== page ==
The original statue is pictured here, in an image from the New York Public Library.

On November 22, 1880 Chauncey Mitchell Depew made a public address to commemorate the unveiling of the statue at Central Park.  Some excerpts are below:

“Precocious intellects in all ages of the world have flashed with meteoric splendor; and for a brief space amazed mankind; but he only whose full equipped mind knew no youth and never failed in the full maturity of its powers was Alexander Hamilton. ”

….

“…Hamilton, at eighteen, was hailed by the whole country as the peer of the Adamses and of Jay.  But when the multitude, smarting under wrongs and fired by the eloquence of their champion, sought riotous vengeance upon their enemies, he stayed the angry mob while the President of his College escaped, and offered to lead in defence of property and the majesty of the law.  Popular passion never swayed his judgment; personal ambition, or the applause of the hour, never moved or deterred him.”

“Hamilton forged the links and welded the chain which binds the Union.  He saw the dangers of Secession, and pointed out the remedy against it in the implied powers of the Constitution.”

“Upon the boundless sea of experiment without chart of compass, he invented both.  He smote the sources of revenue with such skill and power, that from the barren rocks flowed the streams which filled the Treasury and the Sinking Fund, and the exhausted land was fertilized by its own productiveness.  Out of chaos he developed perfected schemes which have stood every strain and met every emergency in our national life.”

For the full text of Depew’s remarks, see here.

Hamilton’s Legacy

 

 

 

Today, July 12, 2013 marks the 209th anniversary of Alexander Hamilton’s death at age 47.  Hamilton died at a significantly younger age than his fellow political luminaries: Jefferson survived until age 83, Madison lived to 85, Adams to 90, and Burr to 80.  However, in his 47 years, he fundamentally shaped America’s political and financial foundations.  Hamilton rose from obscurity in Nevis and, without a formal education or financial backing, became an influential revolutionary thinker, a military hero, Washington’s most influential aide, the driving force of the Federalist Papers and the push for the Constitution, the architect of America’s financial future as the first Secretary of Treasury, and so much more.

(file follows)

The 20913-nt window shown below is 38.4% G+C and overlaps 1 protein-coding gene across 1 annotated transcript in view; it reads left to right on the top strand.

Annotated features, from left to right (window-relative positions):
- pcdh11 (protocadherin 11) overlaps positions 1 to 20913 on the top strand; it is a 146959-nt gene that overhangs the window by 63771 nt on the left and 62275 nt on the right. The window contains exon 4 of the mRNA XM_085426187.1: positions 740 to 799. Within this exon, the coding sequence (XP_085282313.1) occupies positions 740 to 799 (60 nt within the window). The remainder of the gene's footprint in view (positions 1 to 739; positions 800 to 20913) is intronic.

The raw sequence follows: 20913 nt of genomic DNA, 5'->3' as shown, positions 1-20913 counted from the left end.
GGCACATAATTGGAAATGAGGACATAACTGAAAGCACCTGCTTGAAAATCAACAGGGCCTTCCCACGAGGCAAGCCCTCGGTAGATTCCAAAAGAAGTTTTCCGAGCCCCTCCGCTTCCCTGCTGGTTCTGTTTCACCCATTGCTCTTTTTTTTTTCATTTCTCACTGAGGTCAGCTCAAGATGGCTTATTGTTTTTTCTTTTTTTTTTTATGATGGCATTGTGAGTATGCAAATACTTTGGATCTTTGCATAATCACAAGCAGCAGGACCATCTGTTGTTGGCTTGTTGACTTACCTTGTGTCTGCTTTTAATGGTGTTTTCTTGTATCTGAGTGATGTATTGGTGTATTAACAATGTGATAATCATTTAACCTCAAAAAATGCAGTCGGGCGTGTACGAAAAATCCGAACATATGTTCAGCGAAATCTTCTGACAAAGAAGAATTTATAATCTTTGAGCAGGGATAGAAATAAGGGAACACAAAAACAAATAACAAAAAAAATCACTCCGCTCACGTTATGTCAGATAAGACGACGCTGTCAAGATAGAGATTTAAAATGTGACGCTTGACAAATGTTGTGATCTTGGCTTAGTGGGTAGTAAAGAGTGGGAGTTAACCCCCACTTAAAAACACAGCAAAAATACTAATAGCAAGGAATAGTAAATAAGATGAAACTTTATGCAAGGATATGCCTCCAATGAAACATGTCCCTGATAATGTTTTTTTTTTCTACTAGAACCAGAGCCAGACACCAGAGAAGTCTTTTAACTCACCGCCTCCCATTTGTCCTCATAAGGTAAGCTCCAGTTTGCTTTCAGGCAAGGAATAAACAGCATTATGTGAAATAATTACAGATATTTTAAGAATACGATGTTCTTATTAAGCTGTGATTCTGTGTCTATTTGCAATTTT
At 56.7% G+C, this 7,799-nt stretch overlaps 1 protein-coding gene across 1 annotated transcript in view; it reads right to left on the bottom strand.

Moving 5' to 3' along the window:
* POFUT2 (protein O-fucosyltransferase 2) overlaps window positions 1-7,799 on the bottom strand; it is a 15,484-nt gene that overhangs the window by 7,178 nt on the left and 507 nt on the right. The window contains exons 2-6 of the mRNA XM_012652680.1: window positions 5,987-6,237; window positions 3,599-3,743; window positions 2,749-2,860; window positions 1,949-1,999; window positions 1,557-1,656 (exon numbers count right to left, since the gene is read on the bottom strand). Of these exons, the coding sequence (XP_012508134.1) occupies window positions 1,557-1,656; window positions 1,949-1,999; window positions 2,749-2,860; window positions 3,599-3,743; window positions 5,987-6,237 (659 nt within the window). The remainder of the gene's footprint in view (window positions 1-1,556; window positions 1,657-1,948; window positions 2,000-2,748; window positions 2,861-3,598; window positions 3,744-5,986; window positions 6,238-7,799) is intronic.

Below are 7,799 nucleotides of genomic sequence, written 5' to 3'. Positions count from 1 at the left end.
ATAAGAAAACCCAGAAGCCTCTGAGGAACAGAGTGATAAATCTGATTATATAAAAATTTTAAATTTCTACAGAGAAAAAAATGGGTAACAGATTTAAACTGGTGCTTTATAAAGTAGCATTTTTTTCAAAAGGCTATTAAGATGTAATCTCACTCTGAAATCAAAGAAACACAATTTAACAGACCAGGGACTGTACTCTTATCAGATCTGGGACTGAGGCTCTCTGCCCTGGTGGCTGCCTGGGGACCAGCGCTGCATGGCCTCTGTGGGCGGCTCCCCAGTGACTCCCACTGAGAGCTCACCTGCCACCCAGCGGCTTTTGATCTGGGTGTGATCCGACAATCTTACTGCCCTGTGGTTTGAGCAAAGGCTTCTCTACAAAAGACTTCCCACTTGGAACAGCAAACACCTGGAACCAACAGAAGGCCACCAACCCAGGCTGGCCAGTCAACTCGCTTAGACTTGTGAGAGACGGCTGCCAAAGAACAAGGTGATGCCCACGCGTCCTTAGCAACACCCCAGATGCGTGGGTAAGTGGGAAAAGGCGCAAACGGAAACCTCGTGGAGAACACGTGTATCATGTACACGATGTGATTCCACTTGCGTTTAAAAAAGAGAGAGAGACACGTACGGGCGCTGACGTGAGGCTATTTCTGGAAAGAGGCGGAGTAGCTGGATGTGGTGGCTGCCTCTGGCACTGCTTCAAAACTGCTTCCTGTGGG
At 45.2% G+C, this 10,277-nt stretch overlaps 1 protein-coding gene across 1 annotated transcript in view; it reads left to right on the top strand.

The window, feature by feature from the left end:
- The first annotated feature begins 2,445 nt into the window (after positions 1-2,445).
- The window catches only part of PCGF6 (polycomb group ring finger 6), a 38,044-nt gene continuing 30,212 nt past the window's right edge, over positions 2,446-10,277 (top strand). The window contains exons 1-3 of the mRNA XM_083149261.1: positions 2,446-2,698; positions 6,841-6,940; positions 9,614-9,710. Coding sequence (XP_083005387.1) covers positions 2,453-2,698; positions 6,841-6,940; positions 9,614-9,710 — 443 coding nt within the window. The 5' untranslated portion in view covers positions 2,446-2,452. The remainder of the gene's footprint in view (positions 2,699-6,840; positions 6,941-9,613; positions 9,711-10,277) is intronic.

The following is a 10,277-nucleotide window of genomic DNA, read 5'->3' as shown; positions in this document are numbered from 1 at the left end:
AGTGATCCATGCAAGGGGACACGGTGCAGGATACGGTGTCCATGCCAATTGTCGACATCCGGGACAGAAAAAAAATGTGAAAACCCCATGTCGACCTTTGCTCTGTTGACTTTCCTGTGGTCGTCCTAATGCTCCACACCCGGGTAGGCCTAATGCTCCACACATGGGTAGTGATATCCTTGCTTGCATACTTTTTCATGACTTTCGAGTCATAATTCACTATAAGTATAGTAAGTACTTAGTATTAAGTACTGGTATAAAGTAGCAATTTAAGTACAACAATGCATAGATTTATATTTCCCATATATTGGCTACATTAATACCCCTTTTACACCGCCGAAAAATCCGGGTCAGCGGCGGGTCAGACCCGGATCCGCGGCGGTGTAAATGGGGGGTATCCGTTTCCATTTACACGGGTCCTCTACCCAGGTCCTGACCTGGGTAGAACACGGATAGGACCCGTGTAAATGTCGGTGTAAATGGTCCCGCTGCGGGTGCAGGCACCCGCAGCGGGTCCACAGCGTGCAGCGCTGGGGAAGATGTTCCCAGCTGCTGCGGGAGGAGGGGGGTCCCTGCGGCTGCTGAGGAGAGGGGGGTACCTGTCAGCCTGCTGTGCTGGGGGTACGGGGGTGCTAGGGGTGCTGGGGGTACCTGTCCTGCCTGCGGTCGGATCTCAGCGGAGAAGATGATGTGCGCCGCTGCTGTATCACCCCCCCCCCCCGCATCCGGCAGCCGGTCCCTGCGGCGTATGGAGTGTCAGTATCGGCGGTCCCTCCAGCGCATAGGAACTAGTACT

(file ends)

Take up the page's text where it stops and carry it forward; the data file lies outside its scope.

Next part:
The inscription at Hamilton’s grave site says it well:

The patriot of incorruptible integrity.

The soldier of approved valour.

The statesman of consummate wisdom.

Whose talents and virtues will be admired by grateful posterity long after this marble shall have mouldered into dust.

I also love this excerpt from the Eulogy on General Alexander Hamilton by the citizens of Boston written by Harrison G. Otis:

But in the man whose loss we deplore, the interval between manhood and death was so uniformly filled by a display of the energies of his mighty mind, that this world has scarcely paused to enquire into the story of his infant or puerile years.  He was a planet, the dawn of which was not perceived; which rose with full splendor, and emitted a constant stream of glorious light, until the hour of its sudden and portentous eclipse.

If you’re in New York, come join the series of exciting events throughout NYC today to commemorate Hamilton’s passing.  If you’re not in the city, check out the live stream of Thomas Fleming’s author talk at Trinity Church here.

The Bank of New York and the Museum of American Finance

The Bank of New York was the first bank in New York City, founded by Alexander Hamilton and opened on June 9, 1784.  Hamilton was the chief architect of the new bank.  Hamilton wrote the constitution of the bank and was one of the original 13 directors.  He also made the decision that the bank should be based on specie (gold and silver) rather than land.  Hamilton’s constitution was used as the “model upon which all the bank charters granted in New York were framed prior to 1825.”  Hamilton’s voting structure restricted the power of larger shareholders, rather than a one share-one vote scheme.

http://www.nps.gov/ner/hagr/parknews/images/Bank-of-New-York7.gif

In Alexander Hamilton and the Growth of the New Nation, John Chester Miller described Hamilton’s attachment to the Bank he founded:

Hamilton’s concern for the welfare of the Bank of New York cannot be left out of account.  He might have said of the institution that although it was a small bank, there were those who loved it.

By the time Hamilton became Treasury Secretary, he instructed the bank cashier to sell his stocks, despite losing significant profits as the Bank’s stock rose dramatically.  Hamilton felt that the political consequences of having a stake in a bank would compromise his position and eschewed the profitable stocks in favor of maintaining his political reputation.

Currently, the Bank of New York building is home to the Museum of American Finance.  Summer is a great time for museum hopping in NYC and the museum is offering a Groupon deal for 50% off admission!  The museum is located at 48 Wall Street and is open to the public on Tuesday – Saturday, from 10 am – 4 pm..  If you go, make sure to check out the Hamilton Room, focusing specifically on Hamilton’s legacy.